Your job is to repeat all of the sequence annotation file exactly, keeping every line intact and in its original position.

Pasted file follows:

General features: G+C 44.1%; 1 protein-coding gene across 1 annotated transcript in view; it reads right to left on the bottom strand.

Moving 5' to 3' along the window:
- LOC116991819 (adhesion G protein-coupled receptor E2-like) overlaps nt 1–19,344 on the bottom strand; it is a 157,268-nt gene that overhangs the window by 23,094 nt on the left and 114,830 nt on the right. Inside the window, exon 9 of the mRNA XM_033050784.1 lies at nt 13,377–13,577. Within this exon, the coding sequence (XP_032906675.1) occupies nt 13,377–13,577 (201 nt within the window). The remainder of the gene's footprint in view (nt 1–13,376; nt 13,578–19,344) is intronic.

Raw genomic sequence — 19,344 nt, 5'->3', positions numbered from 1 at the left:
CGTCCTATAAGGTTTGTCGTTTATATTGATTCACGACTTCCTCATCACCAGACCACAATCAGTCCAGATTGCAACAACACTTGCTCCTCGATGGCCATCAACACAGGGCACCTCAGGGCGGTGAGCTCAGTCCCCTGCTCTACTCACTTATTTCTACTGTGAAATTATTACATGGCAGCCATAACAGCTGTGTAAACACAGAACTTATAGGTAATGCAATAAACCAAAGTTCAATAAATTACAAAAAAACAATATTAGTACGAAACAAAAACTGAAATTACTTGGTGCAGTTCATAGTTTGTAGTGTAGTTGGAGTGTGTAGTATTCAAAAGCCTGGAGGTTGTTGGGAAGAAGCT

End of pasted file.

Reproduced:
General features: G+C 44.1%; 1 protein-coding gene across 1 annotated transcript in view; it reads right to left on the bottom strand.

Moving 5' to 3' along the window:
- LOC116991819 (adhesion G protein-coupled receptor E2-like) overlaps nt 1–19,344 on the bottom strand; it is a 157,268-nt gene that overhangs the window by 23,094 nt on the left and 114,830 nt on the right. Inside the window, exon 9 of the mRNA XM_033050784.1 lies at nt 13,377–13,577. Within this exon, the coding sequence (XP_032906675.1) occupies nt 13,377–13,577 (201 nt within the window). The remainder of the gene's footprint in view (nt 1–13,376; nt 13,578–19,344) is intronic.

Raw genomic sequence — 19,344 nt, 5'->3', positions numbered from 1 at the left:
CGTCCTATAAGGTTTGTCGTTTATATTGATTCACGACTTCCTCATCACCAGACCACAATCAGTCCAGATTGCAACAACACTTGCTCCTCGATGGCCATCAACACAGGGCACCTCAGGGCGGTGAGCTCAGTCCCCTGCTCTACTCACTTATTTCTACTGTGAAATTATTACATGGCAGCCATAACAGCTGTGTAAACACAGAACTTATAGGTAATGCAATAAACCAAAGTTCAATAAATTACAAAAAAACAATATTAGTACGAAACAAAAACTGAAATTACTTGGTGCAGTTCATAGTTTGTAGTGTAGTTGGAGTGTGTAGTATTCAAAAGCCTGGAGGTTGTTGGGAAGAAGCT